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Tuesday, 29 May 2007
Students Put Their Experiments to the Test

3/8/2007

 

The Modesto Bee

Mar. 8--STOCKTON -- What gets moldiest: a piece of bread, a Sun Chip or cheese?

The hypotheses are in, the evidence photographed and the data on display. Now students are waiting for the results.

The results, that is, of the San Joaquin County Science Fair, which started this week and is open to the public today at the San Joaquin County Office of Education in Stockton.

A panel of judges perused roughly 370 experiments Tuesday. Twenty purple-ribbon finalists were notified Wednesday and invited to discuss their findings with judges. Of those, several individuals or teams in the sixth through 12th grades will be invited to go to the state competition in Los Angeles.

"When they do the interviews, that's the really fun part," said Diane Carnahan, who works in professional development of math and science teachers and who is in charge of judging this year. "When the group or individual has to come and interact and talk about their project, that's when you find out if they have the depth of knowledge."

The displays, in fact, show telltale signs of being fun, such as use of the descriptive if imprecise word "jillions," to quantify the number of microscopic hairlike bristles observed in an experiment.

"It's been pretty entertaining so far," said judge Wes Van Vuren, a teacher at Colony Oak Elementary School in Ripon, who participated with the idea of exploring whether to get the school involved in future years.

Ripon and Escalon schools didn't participate this year, said Judi Wilson, director of science and special projects for the county Office of Education, but some of Manteca Unified's schools sent projects.

Soap or sanitizer?

The experiments are sorted by type of science, with engineering and physical science in one area, earth science in another, and life science and health science in another spot.

Among the latter projects, two boys took on cleanliness: They tested soap and water against an antimicrobial hand sanitizer.

They pressed dirty thumbs into petri dishes and compared the results to prints after washing for 10 seconds with only water, washing with soap and water, and using hand sanitizer.

They determined that the hand sanitizer worked best, killing an average of 93 percent of germs as opposed to an average of 84.5 percent with soap and water and an average of 55 percent with water alone.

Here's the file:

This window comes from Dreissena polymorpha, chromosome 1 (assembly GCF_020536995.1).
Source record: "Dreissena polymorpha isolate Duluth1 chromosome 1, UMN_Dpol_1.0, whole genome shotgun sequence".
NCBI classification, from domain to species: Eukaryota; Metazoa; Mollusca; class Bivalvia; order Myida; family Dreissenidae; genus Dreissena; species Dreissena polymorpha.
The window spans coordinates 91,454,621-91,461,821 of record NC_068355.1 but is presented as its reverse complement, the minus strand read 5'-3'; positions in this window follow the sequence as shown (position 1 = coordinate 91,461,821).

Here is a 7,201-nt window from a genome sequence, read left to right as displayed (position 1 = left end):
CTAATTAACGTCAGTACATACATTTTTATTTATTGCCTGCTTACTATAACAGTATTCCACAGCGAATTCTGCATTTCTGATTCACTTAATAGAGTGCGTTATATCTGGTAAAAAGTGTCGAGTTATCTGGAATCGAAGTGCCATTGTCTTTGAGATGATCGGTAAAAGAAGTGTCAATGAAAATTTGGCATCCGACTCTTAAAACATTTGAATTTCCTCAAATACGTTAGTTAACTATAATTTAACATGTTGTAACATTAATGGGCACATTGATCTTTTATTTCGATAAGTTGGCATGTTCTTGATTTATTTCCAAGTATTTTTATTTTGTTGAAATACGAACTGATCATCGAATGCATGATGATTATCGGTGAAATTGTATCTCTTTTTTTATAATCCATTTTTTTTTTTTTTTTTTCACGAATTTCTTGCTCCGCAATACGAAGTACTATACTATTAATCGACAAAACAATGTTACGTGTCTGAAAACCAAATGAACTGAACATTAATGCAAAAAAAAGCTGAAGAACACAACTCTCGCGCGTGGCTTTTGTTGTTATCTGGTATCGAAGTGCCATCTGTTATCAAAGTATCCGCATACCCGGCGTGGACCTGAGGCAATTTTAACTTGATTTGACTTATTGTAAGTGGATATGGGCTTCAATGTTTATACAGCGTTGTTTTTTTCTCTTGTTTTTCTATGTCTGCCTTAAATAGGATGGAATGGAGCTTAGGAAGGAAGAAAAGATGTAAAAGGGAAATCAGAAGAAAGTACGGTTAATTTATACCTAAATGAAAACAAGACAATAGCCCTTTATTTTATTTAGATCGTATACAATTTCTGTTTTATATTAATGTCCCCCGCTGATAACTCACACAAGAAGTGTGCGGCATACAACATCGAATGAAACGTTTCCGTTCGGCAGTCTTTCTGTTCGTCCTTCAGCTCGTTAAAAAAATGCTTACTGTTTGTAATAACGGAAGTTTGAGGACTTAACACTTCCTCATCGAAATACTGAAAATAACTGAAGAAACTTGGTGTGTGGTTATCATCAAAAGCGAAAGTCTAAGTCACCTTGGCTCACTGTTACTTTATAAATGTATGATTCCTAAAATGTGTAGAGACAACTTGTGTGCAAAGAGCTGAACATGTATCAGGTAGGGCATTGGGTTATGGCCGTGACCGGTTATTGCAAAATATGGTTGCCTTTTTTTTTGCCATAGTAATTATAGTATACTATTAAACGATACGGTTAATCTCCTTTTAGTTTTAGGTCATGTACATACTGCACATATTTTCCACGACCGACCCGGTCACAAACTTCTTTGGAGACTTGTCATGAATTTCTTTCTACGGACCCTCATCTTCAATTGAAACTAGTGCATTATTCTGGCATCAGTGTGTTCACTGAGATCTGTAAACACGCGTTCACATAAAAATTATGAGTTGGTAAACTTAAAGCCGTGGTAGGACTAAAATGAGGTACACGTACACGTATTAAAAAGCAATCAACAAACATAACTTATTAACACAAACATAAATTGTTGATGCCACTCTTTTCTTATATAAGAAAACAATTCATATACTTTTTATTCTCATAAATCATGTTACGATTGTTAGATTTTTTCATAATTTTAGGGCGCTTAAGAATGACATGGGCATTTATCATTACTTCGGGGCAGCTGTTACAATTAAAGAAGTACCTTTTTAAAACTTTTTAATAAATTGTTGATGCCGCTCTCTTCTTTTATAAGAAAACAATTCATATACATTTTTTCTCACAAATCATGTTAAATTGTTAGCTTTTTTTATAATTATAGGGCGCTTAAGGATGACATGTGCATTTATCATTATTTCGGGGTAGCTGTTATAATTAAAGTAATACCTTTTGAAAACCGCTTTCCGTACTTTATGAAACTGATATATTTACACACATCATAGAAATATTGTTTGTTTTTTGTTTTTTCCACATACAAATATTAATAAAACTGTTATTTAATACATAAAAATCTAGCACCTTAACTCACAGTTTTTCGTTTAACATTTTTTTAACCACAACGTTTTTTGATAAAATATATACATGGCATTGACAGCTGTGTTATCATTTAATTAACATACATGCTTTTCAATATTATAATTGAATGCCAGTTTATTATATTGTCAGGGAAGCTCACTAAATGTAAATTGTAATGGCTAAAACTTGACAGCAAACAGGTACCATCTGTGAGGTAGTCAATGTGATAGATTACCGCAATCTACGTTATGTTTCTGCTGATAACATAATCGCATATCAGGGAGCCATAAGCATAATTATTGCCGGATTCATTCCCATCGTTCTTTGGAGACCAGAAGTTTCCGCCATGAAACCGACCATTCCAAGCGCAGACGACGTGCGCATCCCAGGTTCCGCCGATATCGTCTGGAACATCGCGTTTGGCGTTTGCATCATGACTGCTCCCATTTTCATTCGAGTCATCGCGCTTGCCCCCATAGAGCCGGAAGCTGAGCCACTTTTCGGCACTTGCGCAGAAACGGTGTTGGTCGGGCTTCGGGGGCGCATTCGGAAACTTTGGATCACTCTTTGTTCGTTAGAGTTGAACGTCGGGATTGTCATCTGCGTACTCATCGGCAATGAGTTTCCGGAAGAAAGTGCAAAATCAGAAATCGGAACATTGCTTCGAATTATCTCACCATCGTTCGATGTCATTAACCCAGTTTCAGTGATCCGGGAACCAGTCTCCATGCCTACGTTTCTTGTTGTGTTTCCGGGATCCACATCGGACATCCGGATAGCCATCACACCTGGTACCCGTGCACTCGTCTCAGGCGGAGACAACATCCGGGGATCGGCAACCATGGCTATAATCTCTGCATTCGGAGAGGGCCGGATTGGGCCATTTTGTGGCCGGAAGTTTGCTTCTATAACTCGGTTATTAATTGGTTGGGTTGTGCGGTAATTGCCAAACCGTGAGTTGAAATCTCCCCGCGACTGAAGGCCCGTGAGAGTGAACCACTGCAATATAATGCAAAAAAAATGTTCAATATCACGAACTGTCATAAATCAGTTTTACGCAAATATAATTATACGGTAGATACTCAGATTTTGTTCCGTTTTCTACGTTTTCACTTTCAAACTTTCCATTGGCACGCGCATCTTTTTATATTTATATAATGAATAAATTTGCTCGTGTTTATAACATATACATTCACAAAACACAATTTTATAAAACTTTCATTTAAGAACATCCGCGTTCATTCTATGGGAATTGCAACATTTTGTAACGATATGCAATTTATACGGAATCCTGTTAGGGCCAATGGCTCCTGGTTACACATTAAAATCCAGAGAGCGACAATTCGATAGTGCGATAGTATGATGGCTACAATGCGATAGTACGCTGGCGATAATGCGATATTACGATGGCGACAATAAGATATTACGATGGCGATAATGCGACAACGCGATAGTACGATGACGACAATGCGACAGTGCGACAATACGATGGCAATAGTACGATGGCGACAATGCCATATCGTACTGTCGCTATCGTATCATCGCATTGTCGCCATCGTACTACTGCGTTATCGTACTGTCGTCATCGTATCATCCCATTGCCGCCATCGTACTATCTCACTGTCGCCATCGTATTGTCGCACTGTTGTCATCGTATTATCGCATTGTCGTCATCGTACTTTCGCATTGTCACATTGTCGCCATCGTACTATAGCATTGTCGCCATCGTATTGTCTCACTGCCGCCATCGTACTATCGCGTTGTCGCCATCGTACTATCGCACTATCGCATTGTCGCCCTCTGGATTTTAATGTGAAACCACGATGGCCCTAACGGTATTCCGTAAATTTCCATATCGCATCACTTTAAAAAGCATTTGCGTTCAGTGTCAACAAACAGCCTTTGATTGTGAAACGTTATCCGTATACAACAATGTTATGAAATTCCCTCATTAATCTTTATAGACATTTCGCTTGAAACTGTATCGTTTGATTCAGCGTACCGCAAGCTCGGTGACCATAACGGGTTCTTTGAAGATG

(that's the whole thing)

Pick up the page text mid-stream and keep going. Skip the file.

Based on that, they suggested that school cafeterias and bathrooms install dispensers with hand sanitizer.

But their data also left hope for the power of soap; while its average wasn't as good, the experiment found that soap and water killed 100 percent of the germs on one boy's thumb. But it killed only 69 percent on the other boy's thumb, dropping the average.

A significantly more ambitious experiment set out to determine the effects of neem oil on breast cancer cells.

The ninth-grader who conducted that research, San Singh, placed third in the state competition last year in the pharmacology category and is scheduled to speak at the awards ceremony this evening.

Judges Gerald Oliver and Jerome Brown didn't want to make any predictions about winners, but acknowledged that they were impressed by the ninth-grader's cancer research.

Most students wrote about their findings in white and black composition books.

There were the consumer comparisons: Is Arm & Hammer kitty litter the best? (No, Johnny Cat is better). If equipped with only assorted fruits and vegetables for clothing dye, which is best? (raspberry juice).

Then there were tests of rules of thumb: Does eating sugar increase cavities (Yes). Will a plant die if fed detergent? (No, but it becomes unhealthy).

Strict rules on using animals

At least several appeared to deal with earthworms. Administrators had protocols for other animals. Any involving vertebrates, ranging from mice to people, had to be cleared before the experiment began. Project coordinator Connie Oliver expects today's crowd to count animal activists ready to sniff out any maltreatment.

"We have never had an issue, but others have," Oliver said. "So we have very strict rules."

A duo whose proposed experiment included testing their diabetes and altering their blood sugar level was denied. So was a project involving a slingshot.

Of those making the cut and on display, each was assessed by two judges for its accordance with the scientific method, Carnahan said.

As for the mold winner among the moistened bread, cheese and Sun Chip, it was bread.

 
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